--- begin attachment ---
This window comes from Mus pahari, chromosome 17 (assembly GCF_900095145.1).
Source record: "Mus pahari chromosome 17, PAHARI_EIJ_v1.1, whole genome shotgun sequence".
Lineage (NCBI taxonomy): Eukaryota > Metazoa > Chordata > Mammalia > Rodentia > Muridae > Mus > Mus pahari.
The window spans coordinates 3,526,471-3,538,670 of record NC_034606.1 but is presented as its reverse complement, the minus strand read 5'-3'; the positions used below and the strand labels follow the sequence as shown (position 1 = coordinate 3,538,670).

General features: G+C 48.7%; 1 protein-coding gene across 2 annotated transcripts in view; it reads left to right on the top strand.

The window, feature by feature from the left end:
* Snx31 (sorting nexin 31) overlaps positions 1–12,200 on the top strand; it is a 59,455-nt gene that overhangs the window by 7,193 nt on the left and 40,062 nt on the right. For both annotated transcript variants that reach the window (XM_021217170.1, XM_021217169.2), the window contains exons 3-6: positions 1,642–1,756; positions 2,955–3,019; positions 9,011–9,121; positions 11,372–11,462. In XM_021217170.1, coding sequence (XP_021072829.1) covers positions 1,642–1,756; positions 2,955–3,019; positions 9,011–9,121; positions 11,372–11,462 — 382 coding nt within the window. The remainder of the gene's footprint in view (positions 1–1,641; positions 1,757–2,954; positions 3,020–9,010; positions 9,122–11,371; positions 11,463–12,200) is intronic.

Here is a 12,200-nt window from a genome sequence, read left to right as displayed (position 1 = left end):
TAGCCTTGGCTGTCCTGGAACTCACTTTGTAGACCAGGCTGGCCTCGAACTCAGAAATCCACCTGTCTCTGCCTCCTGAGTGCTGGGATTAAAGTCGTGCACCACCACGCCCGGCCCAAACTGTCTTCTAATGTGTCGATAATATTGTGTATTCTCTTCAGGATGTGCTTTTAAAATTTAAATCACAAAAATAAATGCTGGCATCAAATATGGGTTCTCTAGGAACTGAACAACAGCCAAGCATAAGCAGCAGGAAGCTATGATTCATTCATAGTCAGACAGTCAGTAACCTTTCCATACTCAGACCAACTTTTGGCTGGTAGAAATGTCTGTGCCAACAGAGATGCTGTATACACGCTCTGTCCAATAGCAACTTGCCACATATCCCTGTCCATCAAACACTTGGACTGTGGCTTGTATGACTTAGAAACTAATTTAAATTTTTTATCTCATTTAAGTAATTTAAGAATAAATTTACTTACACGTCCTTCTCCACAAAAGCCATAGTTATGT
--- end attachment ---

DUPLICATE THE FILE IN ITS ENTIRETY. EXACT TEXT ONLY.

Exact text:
This window comes from Mus pahari, chromosome 17 (assembly GCF_900095145.1).
Source record: "Mus pahari chromosome 17, PAHARI_EIJ_v1.1, whole genome shotgun sequence".
Lineage (NCBI taxonomy): Eukaryota > Metazoa > Chordata > Mammalia > Rodentia > Muridae > Mus > Mus pahari.
The window spans coordinates 3,526,471-3,538,670 of record NC_034606.1 but is presented as its reverse complement, the minus strand read 5'-3'; the positions used below and the strand labels follow the sequence as shown (position 1 = coordinate 3,538,670).

General features: G+C 48.7%; 1 protein-coding gene across 2 annotated transcripts in view; it reads left to right on the top strand.

The window, feature by feature from the left end:
* Snx31 (sorting nexin 31) overlaps positions 1–12,200 on the top strand; it is a 59,455-nt gene that overhangs the window by 7,193 nt on the left and 40,062 nt on the right. For both annotated transcript variants that reach the window (XM_021217170.1, XM_021217169.2), the window contains exons 3-6: positions 1,642–1,756; positions 2,955–3,019; positions 9,011–9,121; positions 11,372–11,462. In XM_021217170.1, coding sequence (XP_021072829.1) covers positions 1,642–1,756; positions 2,955–3,019; positions 9,011–9,121; positions 11,372–11,462 — 382 coding nt within the window. The remainder of the gene's footprint in view (positions 1–1,641; positions 1,757–2,954; positions 3,020–9,010; positions 9,122–11,371; positions 11,463–12,200) is intronic.

Here is a 12,200-nt window from a genome sequence, read left to right as displayed (position 1 = left end):
TAGCCTTGGCTGTCCTGGAACTCACTTTGTAGACCAGGCTGGCCTCGAACTCAGAAATCCACCTGTCTCTGCCTCCTGAGTGCTGGGATTAAAGTCGTGCACCACCACGCCCGGCCCAAACTGTCTTCTAATGTGTCGATAATATTGTGTATTCTCTTCAGGATGTGCTTTTAAAATTTAAATCACAAAAATAAATGCTGGCATCAAATATGGGTTCTCTAGGAACTGAACAACAGCCAAGCATAAGCAGCAGGAAGCTATGATTCATTCATAGTCAGACAGTCAGTAACCTTTCCATACTCAGACCAACTTTTGGCTGGTAGAAATGTCTGTGCCAACAGAGATGCTGTATACACGCTCTGTCCAATAGCAACTTGCCACATATCCCTGTCCATCAAACACTTGGACTGTGGCTTGTATGACTTAGAAACTAATTTAAATTTTTTATCTCATTTAAGTAATTTAAGAATAAATTTACTTACACGTCCTTCTCCACAAAAGCCATAGTTATGT